Apart from the fact that the so-called confidential information is already publicly disclosed, it should be emphasized that there is no ‘trade secret‘ based on a legal provision in the technical sense. The expression “information and documents qualified as trade secrets in-laws” in Article 23 of Law 4982 on Access to Information should refer to information clearly defined as ‘trade secret’ in the relevant Law. On the other hand, although the Ministry claims that the emission data is a trade secret, it cannot base this claim on any legal provision. Therefore, the Ministry’s defense is baseless.
No provision in the law accepts emission data as a trade secret. Article 30 of the Environmental Law: “Everyone has the right to access information about the environment within the scope of the Law 4982 on Access to Information. Information requests that will harm environmental values (such as growing areas and rare species) if disclosed may be rejected under this Law.” With this article, the right of access to all kinds of environmental information is clearly emphasized. As the only exception to this legal obligation, rare species protective information is shown in breeding areas. In other words, in any law, it is not possible to define some information about the environment as a “trade secret.” On the contrary, a law article includes the right to obtain information about the environment even wider.
In addition, it is possible and out of the question to consider all kinds of data as trade secrets within the scope of commercial law. In the light of the evaluations made in the light of the Supreme Court decisions, a trade secret is any formula, order, model, etc., that the trader uses during his commercial activities and that creates an advantage for him against his competitors, defined as “total information.” The data produced by the companies with research and development efforts such as know-how, invention, marketing strategy, and thus distinguishing itself from its competitors can be considered as trade secrets. Within the scope of this definition, emissions data are not considered trade secrets.
From another point of view, these data should be considered environmental information, not commercial information, within the scope of a supreme constitutional right.
Article 56 of the Republic of Turkey Constitution includes the right of every citizen of the Republic of Turkey to live in a healthy environment. Based on this constitutional right, it is indisputable that there is a paramount public interest in keeping all “environmental information” available to citizens.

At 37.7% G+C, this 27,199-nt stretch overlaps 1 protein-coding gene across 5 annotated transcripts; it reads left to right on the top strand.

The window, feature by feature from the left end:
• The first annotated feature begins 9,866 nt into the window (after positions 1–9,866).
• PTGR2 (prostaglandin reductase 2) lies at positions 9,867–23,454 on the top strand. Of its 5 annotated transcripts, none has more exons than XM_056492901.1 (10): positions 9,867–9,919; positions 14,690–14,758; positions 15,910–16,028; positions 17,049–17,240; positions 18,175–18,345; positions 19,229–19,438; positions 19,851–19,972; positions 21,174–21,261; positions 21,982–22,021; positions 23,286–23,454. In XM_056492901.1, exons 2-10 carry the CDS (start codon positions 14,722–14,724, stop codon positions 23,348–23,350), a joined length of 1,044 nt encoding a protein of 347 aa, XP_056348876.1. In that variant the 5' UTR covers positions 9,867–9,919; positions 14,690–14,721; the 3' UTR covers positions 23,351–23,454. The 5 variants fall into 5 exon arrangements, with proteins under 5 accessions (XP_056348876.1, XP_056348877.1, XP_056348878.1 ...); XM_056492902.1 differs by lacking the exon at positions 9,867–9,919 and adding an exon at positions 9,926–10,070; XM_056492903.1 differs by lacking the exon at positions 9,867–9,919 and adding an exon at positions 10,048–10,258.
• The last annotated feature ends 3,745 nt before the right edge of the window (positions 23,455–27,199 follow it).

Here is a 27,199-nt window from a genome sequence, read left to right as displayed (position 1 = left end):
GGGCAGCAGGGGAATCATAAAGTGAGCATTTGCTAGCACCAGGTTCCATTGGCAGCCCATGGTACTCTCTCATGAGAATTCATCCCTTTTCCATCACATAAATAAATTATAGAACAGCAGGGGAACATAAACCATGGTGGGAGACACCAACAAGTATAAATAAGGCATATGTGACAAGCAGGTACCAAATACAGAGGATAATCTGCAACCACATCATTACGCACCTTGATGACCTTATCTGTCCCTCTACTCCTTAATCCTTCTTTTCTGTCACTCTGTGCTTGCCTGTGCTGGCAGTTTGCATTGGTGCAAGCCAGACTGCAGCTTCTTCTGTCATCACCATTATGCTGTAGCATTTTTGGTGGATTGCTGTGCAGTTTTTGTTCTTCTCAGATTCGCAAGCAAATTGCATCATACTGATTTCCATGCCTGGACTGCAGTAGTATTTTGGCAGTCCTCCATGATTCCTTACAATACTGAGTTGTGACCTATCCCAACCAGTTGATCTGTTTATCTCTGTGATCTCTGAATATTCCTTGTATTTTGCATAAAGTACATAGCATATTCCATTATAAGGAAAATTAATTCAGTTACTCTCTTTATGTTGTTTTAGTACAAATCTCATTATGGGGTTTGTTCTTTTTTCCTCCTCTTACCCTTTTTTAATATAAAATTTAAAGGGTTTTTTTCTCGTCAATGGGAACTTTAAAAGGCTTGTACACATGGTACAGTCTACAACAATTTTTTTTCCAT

In the decision of the Constitutional Court of the Republic of Turkey dated 24.03.2016 in the application of Hüseyin Tunç Karlık and Zahide Şadan Karluk (Application no: 2013/6587), the importance of access to environmental information was emphasized as follows:
61. Due to the broad discretion of public authorities in the context of environmental issues, it is seen that many international agreements also include obligations in the context of ecological rights. The Rio Declaration is particularly noteworthy for emphasizing the relationship between development and environmental protection. Principle 10 of the Rio Declaration states that environmental issues could only be best addressed with the appropriate level of participation of all concerned. Involvement of all concerned; it is possible with the right to access environmental information appropriately, to participate in decision-making processes, and to have adequate access to judicial and administrative proceedings (§ 26). In addition, the second supranational document adopted by the United Nations Economic Commission for Europe on 25.06.1998, in which environmental procedural rights are recognized, is the Aarhus Convention. The right to access environmental information held by public authorities in Articles 4 and 5 of this Convention, the right to participate in environmental decision-making processes in Articles 6, 7, and 8, and the right to take legal action in environmental matters in Article 9 are recognized.